The United States Geoplgical Survey has completed several reports on Greenland's hydrocarbon potential. In its report "Assessment of Undiscovered Oil and Gas Resources of the East Greenland Rift Basins Province", the USGS concludes that the basins on the east side of Greenland contain approximately 31.4 billion barrels of oil equivalent (MMBOE) comprised of oil, natural gas and natural gas liquids. In a similar study entitled "Assessment of Undiscovered Oil and Gas Resources of the West Greenland - East Canada Province, 2008", the USGS has estimated that those portions of the Province on Greenland's west coast that are north of the Arctic Circle contain an estimated 7.275 billion barrels of oil, 51.816 TCF of natural gas and 1.152 billion barrels of natural gas liquids. This Province includes the Baffin Bay Basin where Cairn is currently drilling its two wells. From the Greenland Bureau of Minerals and Petroleum, here's a map showing the current licences that have been granted for mineral exploration for both onshore and offshore areas. To put the size of these reserves into perspective, according to the Energy Information Administration, at the beginning of 2009, the United States had proved oil reserves of 21.317 billion barrels and proved natural gas reserves of 237.7 TCF according to the Oil and Gas Journal.

Here's a map showing geography and assessment units used by the USGS to estimate the petroleum and natural gas potential of the West Greenland - East Canada Province where Cairn is active. The Baffin Bay (AU-4) unit has a mean oil reserve estimate of 1.555 billion barrels of oil and 12.272 TCF of natural gas.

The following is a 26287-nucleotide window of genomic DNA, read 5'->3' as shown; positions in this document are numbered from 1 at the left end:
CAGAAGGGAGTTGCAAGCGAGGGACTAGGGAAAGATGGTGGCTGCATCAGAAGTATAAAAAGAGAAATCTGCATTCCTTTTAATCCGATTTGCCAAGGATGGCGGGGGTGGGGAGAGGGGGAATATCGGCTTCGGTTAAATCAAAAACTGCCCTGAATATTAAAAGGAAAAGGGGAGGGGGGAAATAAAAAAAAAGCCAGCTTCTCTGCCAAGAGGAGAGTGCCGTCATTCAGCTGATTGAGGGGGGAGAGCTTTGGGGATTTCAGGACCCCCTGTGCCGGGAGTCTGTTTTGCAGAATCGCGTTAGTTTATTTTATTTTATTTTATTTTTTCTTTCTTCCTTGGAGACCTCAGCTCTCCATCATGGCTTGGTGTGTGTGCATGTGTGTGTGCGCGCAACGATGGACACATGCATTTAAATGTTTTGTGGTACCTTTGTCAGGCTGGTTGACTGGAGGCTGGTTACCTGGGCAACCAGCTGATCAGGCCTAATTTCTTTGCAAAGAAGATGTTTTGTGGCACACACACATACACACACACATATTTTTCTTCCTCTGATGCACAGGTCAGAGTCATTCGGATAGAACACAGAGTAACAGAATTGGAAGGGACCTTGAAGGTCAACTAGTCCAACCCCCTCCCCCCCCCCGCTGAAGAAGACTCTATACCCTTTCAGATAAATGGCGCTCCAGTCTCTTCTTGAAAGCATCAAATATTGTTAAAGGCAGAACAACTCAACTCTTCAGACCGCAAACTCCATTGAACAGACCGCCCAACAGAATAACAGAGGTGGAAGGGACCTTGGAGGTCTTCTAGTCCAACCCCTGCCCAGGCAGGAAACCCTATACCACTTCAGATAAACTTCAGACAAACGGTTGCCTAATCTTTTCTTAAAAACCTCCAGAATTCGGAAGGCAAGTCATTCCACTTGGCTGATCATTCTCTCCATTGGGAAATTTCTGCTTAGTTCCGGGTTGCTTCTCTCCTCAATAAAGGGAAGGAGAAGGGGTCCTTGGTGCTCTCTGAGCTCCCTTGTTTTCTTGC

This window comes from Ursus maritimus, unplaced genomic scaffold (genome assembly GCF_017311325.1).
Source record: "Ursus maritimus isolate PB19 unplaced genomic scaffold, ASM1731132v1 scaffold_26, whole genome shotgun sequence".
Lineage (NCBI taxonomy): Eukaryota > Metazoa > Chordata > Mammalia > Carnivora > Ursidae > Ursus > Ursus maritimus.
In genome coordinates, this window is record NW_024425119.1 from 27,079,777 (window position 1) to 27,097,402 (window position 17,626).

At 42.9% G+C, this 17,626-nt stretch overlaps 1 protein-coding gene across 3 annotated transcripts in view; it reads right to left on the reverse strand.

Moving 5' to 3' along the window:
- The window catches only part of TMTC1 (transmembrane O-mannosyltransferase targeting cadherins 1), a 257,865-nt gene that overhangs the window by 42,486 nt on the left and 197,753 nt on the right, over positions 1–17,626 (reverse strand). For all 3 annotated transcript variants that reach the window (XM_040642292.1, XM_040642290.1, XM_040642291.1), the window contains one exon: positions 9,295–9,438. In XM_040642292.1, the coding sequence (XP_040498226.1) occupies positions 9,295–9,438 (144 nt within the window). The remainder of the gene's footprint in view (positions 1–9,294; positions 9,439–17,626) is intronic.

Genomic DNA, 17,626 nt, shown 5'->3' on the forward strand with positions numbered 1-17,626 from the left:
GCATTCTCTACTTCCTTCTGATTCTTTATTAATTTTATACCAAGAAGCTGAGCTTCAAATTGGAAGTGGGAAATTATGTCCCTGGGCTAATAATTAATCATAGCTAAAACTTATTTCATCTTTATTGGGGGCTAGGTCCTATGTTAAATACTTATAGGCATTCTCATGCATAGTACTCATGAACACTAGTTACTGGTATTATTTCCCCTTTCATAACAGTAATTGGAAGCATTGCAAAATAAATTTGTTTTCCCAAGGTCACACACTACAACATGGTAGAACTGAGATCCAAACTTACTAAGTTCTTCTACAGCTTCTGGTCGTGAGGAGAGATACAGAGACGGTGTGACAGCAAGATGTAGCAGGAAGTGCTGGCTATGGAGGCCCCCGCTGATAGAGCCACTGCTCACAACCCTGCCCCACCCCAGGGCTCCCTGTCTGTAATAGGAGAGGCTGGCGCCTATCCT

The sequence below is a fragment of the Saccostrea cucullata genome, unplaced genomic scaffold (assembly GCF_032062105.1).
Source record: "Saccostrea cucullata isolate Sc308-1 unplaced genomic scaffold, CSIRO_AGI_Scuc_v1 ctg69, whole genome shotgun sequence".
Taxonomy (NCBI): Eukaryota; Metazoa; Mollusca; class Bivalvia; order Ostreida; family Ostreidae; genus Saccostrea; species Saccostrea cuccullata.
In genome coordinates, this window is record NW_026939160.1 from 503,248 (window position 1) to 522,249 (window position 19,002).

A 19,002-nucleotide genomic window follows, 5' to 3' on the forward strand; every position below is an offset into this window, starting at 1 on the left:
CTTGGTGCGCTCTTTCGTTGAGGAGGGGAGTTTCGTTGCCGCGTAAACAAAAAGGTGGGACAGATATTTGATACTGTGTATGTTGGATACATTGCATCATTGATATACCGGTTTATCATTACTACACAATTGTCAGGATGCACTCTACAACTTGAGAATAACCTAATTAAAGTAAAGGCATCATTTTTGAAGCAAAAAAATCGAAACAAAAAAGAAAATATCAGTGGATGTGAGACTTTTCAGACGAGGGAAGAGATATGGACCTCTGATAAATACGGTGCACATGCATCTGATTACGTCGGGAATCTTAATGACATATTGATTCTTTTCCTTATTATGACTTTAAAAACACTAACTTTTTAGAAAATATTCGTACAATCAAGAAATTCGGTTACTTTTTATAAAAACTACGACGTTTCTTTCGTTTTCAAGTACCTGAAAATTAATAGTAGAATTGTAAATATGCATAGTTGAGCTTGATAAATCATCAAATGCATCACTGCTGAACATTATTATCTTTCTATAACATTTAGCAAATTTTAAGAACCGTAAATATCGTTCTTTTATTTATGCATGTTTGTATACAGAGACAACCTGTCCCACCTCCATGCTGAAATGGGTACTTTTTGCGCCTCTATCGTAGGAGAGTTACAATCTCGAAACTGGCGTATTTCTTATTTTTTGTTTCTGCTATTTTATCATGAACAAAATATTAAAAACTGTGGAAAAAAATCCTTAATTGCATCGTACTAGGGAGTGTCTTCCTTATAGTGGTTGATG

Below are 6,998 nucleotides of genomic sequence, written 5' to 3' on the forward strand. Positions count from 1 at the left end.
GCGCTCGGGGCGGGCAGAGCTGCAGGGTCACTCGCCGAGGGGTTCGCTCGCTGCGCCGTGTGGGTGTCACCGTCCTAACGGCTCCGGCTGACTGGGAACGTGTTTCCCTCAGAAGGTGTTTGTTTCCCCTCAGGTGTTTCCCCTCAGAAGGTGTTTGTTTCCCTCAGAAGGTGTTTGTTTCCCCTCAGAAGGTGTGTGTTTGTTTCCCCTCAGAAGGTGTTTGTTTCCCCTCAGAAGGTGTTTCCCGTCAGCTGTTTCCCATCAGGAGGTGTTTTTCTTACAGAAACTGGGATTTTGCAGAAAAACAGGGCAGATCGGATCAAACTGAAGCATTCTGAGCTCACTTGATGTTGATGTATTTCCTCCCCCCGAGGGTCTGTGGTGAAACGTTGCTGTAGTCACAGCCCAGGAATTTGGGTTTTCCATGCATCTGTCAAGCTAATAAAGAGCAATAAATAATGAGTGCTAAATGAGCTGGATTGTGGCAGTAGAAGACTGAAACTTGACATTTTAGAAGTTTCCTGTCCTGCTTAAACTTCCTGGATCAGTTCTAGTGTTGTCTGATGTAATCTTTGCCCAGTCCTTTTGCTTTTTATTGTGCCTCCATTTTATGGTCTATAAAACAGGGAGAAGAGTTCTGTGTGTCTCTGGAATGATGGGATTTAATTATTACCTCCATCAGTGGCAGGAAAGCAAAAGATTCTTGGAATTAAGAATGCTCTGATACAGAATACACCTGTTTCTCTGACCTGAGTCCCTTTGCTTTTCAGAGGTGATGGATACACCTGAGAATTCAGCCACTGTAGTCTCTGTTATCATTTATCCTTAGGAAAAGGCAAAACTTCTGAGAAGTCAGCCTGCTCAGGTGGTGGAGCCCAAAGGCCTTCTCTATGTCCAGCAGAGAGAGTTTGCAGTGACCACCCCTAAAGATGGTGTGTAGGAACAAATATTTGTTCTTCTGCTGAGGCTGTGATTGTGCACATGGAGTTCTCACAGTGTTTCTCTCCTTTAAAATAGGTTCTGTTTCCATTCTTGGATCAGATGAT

In other BP-related news, in late July, ExxonMobil, BP and Imperial Oil (Canadian subsidiary of ExxonMobil) announced that they have formed a joint venture to explore for oil and gas in Canada's Beaufort Sea located off the north shore of Canada. The drilling leases are located between 120 and 150 kilometres offshore and are located in water between 200 and 4000 feet deep. Both companies will be pooling their leases and have already completed 3D seismic surveys. ExxonMobil and Imperial Oil will each hold a 25% interest and BP will hold a 50% interest. Fortunately, Canada's National Energy Board is reviewing offshore drilling operations as a result of BP's Macondo spill in the Gulf and the new joint venture partners will need approval from the NEB prior to drilling and no drilling is likely before 2014. A major problem with drilling in Arctic climates is the time taken to drill relief wells; it is estimated that it could take up to three years to drill a relief well since ice conditions preclude drilling for more than 50 to 85 days in any given year. As well, while scientists estimate that approximately 25 percent of the oil spilled from BP's Macondo well in the Gulf of Mexico has evaporated, the cold climate in the Arctic precludes that method of spill cleanup.

We'll be watching the National Energy Board in the coming weeks and months as they seek public input as they review drilling requirements and look at what safety and environmental rules are necessary before oil companies are once again drilling offshore wells in Canada's environmentally fragile Arctic.


Thursday, August 26, 2010

United States - Waiting on a debt downgrade?

Update: September 20th, 2010.